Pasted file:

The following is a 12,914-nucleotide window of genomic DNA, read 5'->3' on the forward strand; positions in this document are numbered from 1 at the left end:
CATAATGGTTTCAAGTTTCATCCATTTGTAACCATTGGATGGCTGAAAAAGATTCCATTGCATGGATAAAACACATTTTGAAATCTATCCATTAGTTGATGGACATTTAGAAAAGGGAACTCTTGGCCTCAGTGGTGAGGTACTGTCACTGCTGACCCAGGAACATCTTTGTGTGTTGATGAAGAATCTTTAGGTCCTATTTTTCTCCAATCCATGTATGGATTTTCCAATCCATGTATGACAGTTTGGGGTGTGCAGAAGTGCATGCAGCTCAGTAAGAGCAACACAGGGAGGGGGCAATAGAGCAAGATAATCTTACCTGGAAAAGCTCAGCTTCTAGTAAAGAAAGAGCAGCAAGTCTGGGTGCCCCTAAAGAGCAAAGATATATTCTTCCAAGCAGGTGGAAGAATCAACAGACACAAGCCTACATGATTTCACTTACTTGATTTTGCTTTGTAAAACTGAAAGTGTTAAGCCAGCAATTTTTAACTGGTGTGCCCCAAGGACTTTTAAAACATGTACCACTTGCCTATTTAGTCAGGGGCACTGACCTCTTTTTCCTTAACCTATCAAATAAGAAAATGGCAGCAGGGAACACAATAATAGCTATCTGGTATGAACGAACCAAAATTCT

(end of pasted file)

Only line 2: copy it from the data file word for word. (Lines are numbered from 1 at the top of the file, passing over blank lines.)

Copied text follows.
CATAATGGTTTCAAGTTTCATCCATTTGTAACCATTGGATGGCTGAAAAAGATTCCATTGCATGGATAAAACACATTTTGAAATCTATCCATTAGTTGATGGACATTTAGAAAAGGGAACTCTTGGCCTCAGTGGTGAGGTACTGTCACTGCTGACCCAGGAACATCTTTGTGTGTTGATGAAGAATCTTTAGGTCCTATTTTTCTCCAATCCATGTATGGATTTTCCAATCCATGTATGACAGTTTGGGGTGTGCAGAAGTGCATGCAGCTCAGTAAGAGCAACACAGGGAGGGGGCAATAGAGCAAGATAATCTTACCTGGAAAAGCTCAGCTTCTAGTAAAGAAAGAGCAGCAAGTCTGGGTGCCCCTAAAGAGCAAAGATATATTCTTCCAAGCAGGTGGAAGAATCAACAGACACAAGCCTACATGATTTCACTTACTTGATTTTGCTTTGTAAAACTGAAAGTGTTAAGCCAGCAATTTTTAACTGGTGTGCCCCAAGGACTTTTAAAACATGTACCACTTGCCTATTTAGTCAGGGGCACTGACCTCTTTTTCCTTAACCTATCAAATAAGAAAATGGCAGCAGGGAACACAATAATAGCTATCTGGTATGAACGAACCAAAATTCT